My Autism Story: Kim Has 3 Kids on the Spectrum

Big Kid 6


Family Love
Kim's a mom with three kids on the spectrum. Her "bright boy" is an adult now, but lives at home and attends a day center for the disabled, while her two beloved "garden girlies" are in elementary school. She's been married for 21 years and has lived all over the place, including six years in Germany while her husband, Rick, served in the military.

Kim says one of the hardest things for her was "learning to accept the momentary heartaches" as her kids miss milestones and their peers pass them by. As she continues this journey with her husband and their three very special children, she shares a bit of her world, and valuable insight, with us. 

Here is Kim's story ...

How old were your children when you first suspected they might have autism? What were those initial signs? 

We first learned about autism when the bright boy was four; he was a handful as a baby and his development was always delayed. He needed to be held (and nursed) constantly as a baby and young child. His sisters were very much like him, but without the significant language delays and cognitive impairment. Sleep, eating, noise, light, textures: all were issues for the bright boy that made mostly mine (although, at times, my husband's) days splintered and nights fractured. Because of what we learned with the 12 year head start we had with the bright boy, we were better equipped to handle the garden girlies' issues.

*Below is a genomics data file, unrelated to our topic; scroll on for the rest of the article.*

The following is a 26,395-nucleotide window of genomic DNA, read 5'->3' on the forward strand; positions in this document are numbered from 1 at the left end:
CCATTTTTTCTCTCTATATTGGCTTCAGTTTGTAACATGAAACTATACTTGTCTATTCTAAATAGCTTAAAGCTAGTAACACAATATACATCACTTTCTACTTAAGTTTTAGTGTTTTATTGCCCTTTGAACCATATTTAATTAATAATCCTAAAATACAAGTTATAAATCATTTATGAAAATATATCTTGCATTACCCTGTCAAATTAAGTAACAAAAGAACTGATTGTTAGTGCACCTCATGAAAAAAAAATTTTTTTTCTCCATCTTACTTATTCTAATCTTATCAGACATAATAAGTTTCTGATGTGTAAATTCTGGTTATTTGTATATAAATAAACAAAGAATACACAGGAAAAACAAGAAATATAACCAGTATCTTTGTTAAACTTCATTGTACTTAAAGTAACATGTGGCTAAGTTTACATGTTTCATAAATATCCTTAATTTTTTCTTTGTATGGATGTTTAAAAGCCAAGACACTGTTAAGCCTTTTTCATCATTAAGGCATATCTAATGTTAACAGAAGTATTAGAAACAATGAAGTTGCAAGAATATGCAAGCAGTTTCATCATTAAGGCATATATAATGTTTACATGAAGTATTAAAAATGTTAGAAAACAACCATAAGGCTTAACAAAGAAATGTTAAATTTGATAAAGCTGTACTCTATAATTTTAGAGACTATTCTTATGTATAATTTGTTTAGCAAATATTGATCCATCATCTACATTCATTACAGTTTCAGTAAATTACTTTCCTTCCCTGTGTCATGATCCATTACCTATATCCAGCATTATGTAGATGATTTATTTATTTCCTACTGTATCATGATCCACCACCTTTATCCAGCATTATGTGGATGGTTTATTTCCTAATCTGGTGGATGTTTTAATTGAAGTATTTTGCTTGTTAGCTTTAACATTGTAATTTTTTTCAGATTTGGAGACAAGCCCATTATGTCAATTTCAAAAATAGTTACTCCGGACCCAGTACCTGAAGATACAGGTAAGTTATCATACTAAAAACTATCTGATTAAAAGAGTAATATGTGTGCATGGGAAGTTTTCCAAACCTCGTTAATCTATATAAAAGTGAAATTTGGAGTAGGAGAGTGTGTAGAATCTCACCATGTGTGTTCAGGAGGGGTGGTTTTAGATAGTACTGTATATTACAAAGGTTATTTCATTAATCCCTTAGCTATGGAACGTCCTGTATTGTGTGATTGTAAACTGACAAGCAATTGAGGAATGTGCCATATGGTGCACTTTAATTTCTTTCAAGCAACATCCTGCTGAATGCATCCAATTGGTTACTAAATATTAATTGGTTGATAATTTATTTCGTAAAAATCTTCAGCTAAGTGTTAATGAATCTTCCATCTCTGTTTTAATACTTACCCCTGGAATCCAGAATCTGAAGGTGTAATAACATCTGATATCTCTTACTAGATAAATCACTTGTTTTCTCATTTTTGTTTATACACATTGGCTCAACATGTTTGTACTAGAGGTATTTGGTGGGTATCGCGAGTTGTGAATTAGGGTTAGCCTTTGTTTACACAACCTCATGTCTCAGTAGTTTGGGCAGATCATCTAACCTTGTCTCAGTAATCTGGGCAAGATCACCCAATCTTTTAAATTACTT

In those first moments when you found out your children's diagnosis, how did you react? And how did that reaction change over time?  

The bright boy was diagnosed in the mid-1990's, at a time when the Bettelheim legacy was still felt. His book was the first I read; there wasn't much of an Internet at the time, and there weren't a whole lot of resources, either. There also wasn't the vaccine controversy, so it was very much a time of no real information to go on. We were told he'd need to be institutionalized as an adult as he'd never be able to live on his own. Unfortunately, it looks like that the bright boy won't be able to live on his own, but he's a happy adult and loves living at home, so here he will stay. We were exhausted, scared, confused and heartbroken with our son's diagnosis, but we worked hard to help him, we coveted the little sleep we could get, and we got a massive wake up call when he was nine and had a stroke. Nearly losing him, knowing that we can lose him because of his blood clotting disorder, got us over any pity party we might have entertained and we set about creating a life for him that provided him with emotional stability and value. We home-schooled him since he couldn't do the schoolwork his classmates were doing; plus, he was bullied and unhappy at school. When the girls were born, as they grew, our adjustment to the reality that they, too, were on the spectrum was an easier one because of our experiences with our son. We were still tired, but we were no longer panicked and we were nowhere near desperate. We had also learned to see ourselves in our children, to find the traits we held in common. We joke now and say "what did you expect when two uber-geeks and nerds married?"  They got our best traits, and they got our biggest issues, just magnified.

 

What is their exact diagnosis? And what does that mean in laymen terms?

The bright boy and the youngest girlie have autism, and the older garden girlie has Asperger's, although with the new DSM coming out, that won't matter, will it? We simply say they are on the spectrum.